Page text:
The Gene of an Accelerating Industrial Society: Expansive Reproduction
This study reviewed broad theories of economics and case studies to explain the phenomenon of accelerating economic growth in industrial society. Based on economic literature of economic growth theories, the causes of the acceleration of economic growth in industrial society are identified, and reference the genetic properties of economic growth represented as the virtuous cycle of expansive reproduction. Expansive reproduction is a unique growth structure of industrial society with an economy that expands through capital accumulation and technological innovation. The model suggested in this study is supported by major economic growth theories, such as Smith¡¯s theory of the division of labor, Marshall¡¯s theory of returns to scale, Chandler¡¯s theory of increasing returns, Myrdal¡¯s theory of cumulative causation, endogenous growth theory, and learning by doing, and also by empirical data, such as historical trends in per capita GDP and production efficiency. This study attempts to explain accurately economic growth in industrial society and forms a guide to the critical pathway leading to economic development, providing a theoretical background in determining industrial policies. This study also provides implications for advancing toward becoming a knowledge-based economy, an extension of postindustrial society.
|Date of creation:||Jan 2010|
|Date of revision:||Jan 2010|
|Contact details of provider:|| Postal: |
Web page: http://temep.snu.ac.kr/Email:
More information through EDIRC
Please report citation or reference errors to , or , if you are the registered author of the cited work, log in to your RePEc Author Service profile, click on "citations" and make appropriate adjustments.:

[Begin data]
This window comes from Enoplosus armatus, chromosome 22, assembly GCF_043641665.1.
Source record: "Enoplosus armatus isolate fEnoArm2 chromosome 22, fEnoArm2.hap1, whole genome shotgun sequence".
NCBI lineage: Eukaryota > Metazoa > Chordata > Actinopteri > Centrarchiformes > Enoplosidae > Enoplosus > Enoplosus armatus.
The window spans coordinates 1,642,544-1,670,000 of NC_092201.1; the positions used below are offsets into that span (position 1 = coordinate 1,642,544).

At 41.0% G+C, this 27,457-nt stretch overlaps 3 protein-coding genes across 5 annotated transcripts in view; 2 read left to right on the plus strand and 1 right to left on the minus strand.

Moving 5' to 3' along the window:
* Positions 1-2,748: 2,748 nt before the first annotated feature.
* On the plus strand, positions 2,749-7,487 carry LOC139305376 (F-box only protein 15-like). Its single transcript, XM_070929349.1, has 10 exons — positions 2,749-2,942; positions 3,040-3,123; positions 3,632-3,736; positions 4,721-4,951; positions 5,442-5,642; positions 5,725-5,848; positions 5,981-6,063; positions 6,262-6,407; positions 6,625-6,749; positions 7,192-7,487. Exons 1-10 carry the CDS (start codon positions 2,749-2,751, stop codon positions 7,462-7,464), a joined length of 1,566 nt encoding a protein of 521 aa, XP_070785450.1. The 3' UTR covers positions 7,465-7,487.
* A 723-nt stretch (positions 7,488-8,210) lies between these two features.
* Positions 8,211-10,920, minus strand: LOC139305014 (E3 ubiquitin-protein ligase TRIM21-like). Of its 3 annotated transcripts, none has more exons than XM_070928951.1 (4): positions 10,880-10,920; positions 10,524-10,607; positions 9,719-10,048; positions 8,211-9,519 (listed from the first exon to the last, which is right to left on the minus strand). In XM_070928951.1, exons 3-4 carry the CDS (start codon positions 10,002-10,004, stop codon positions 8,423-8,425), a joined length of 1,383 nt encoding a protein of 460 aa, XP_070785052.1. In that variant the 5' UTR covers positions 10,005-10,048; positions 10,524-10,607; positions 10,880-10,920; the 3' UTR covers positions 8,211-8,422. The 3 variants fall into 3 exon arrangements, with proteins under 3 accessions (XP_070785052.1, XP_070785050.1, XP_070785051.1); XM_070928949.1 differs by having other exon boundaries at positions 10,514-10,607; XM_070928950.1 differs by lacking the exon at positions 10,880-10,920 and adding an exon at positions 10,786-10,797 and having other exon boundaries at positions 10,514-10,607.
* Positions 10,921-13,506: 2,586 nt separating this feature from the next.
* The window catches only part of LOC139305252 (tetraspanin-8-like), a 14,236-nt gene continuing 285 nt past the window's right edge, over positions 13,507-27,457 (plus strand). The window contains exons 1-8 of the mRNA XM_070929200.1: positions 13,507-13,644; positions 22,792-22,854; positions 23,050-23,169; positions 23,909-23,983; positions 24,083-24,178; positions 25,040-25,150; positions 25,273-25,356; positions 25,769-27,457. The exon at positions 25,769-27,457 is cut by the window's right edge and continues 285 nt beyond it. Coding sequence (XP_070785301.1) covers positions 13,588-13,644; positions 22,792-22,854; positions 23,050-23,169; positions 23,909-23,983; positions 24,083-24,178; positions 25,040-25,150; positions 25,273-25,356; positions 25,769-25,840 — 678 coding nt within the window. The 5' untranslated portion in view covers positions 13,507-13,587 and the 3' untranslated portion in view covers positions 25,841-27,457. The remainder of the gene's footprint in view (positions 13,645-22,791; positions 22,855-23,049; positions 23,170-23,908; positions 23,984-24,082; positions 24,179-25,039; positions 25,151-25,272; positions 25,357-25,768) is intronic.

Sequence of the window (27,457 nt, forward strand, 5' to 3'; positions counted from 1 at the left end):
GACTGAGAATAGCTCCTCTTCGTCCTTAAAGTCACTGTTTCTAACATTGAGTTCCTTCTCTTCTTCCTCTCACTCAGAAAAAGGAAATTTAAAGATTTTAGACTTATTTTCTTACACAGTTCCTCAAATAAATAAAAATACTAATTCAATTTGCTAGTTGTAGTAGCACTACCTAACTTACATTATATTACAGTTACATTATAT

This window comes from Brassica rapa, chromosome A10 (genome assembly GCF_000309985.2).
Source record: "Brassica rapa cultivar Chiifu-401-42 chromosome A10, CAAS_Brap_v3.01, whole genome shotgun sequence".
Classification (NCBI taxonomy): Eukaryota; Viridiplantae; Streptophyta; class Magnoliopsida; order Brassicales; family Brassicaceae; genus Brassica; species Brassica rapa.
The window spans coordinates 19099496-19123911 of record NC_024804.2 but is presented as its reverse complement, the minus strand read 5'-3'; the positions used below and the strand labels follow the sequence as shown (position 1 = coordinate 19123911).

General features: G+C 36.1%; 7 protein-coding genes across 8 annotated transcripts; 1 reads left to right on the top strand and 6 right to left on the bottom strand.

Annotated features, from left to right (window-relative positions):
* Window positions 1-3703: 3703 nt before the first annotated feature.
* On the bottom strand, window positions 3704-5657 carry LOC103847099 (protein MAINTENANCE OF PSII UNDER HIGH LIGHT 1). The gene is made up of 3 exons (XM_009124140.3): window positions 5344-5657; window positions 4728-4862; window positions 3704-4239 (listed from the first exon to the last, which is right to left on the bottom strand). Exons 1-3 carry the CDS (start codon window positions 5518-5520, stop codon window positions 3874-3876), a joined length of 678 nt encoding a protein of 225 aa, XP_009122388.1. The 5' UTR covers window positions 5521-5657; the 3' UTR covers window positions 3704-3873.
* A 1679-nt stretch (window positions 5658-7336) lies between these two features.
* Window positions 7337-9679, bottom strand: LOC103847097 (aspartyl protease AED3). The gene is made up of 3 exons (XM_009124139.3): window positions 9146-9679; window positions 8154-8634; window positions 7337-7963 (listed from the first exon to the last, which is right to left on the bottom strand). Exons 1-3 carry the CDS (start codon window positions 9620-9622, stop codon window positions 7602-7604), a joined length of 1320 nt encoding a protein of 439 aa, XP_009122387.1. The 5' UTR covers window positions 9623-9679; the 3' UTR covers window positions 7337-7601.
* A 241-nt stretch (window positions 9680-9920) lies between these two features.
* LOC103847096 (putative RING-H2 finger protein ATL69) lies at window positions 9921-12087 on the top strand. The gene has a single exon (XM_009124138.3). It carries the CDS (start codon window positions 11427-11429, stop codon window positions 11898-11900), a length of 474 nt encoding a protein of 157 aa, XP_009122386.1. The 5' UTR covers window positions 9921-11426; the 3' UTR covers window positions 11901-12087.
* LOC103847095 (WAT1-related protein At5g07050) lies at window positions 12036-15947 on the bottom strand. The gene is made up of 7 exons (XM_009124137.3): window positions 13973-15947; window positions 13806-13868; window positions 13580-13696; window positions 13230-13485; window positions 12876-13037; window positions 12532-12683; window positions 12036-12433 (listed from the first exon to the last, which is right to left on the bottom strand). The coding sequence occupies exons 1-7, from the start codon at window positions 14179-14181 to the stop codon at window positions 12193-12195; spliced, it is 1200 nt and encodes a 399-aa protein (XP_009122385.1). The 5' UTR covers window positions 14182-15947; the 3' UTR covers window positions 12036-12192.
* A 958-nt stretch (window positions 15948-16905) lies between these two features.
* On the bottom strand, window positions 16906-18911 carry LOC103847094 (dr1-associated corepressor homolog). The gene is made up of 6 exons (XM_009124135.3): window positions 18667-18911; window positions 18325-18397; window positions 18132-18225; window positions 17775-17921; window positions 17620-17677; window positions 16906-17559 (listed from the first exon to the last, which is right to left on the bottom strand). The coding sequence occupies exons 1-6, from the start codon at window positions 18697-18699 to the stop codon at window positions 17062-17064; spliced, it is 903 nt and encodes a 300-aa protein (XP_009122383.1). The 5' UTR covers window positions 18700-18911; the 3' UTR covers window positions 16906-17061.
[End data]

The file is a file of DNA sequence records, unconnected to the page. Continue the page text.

- Ben-David, Dan & Papell, David, 1995.
"Slowdowns and Meltdowns: Post-war Growth Evidence from 74 Countries,"
CEPR Discussion Papers
1111, C.E.P.R. Discussion Papers.
- Dan Ben-David & David H. Papell, 1998. "Slowdowns And Meltdowns: Postwar Growth Evidence From 74 Countries," The Review of Economics and Statistics, MIT Press, vol. 80(4), pages 561-571, November.
- Dan Ben-David & David H. Papell, 1997. "Slowdowns and Meltdowns: Postwar Growth Evidence from 74 Countries," NBER Working Papers 6266, National Bureau of Economic Research, Inc.
- Ben-David, D. & Papell, D.H., 1996. "Slowdowns and Meltdowns: Post-War Growth Evidence from 74 Countries," Papers 9-96, Tel Aviv.
- V.V. Chari & Patrick Kehoe & Ellen R. McGrattan, 2005.
"Sudden Stops and Output Drops,"
NBER Working Papers
11133, National Bureau of Economic Research, Inc.
- V. V. Chari & Patrick J. Kehoe & Ellen R. McGrattan, 2005. "Sudden Stops and Output Drops," Levine's Bibliography 122247000000000880, UCLA Department of Economics.
- V. V. Chari & Patrick J. Kehoe & Ellen R. McGrattan, 2005. "Sudden stops and output drops," Staff Report 353, Federal Reserve Bank of Minneapolis.
- Crafts, N. F. R. & Mills, Terence C., 1997. "Endogenous Innovation, Trend Growth, and the British Industrial Revolution: Reply to Greasley and Oxley," The Journal of Economic History, Cambridge University Press, vol. 57(04), pages 950-956, December.
- Rudger Dornbusch & Ilan Goldfajn & Rodrigo O. Valdés, 1995. "Currency Crises and Collapses," Brookings Papers on Economic Activity, Economic Studies Program, The Brookings Institution, vol. 26(2), pages 219-294.
- Grossman, G.M. & Helpman, E., 1989.
"Quality Ledders In The Theory Of Growth,"
148, Princeton, Woodrow Wilson School - Public and International Affairs.
- Bernanke, Ben S, 1983.
"Nonmonetary Effects of the Financial Crisis in Propagation of the Great Depression,"
American Economic Review,
American Economic Association, vol. 73(3), pages 257-76, June.
- Ben S. Bernanke, 1983. "Non-Monetary Effects of the Financial Crisis in the Propagation of the Great Depression," NBER Working Papers 1054, National Bureau of Economic Research, Inc.
- By R.V. JACKSON, 1992. "Rates of industrial growth during the industrial revolution," Economic History Review, Economic History Society, vol. 45(1), pages 1-23, 02.
- John A. Norton & Frank M. Bass, 1987. "A Diffusion Theory Model of Adoption and Substitution for Successive Generations of High-Technology Products," Management Science, INFORMS, vol. 33(9), pages 1069-1086, September.
When requesting a correction, please mention this item's handle: RePEc:snv:dp2009:201050. See general information about how to correct material in RePEc.
For technical questions regarding this item, or to correct its authors, title, abstract, bibliographic or download information, contact: (Jorn Altmann)
If references are entirely missing, you can add them using this form.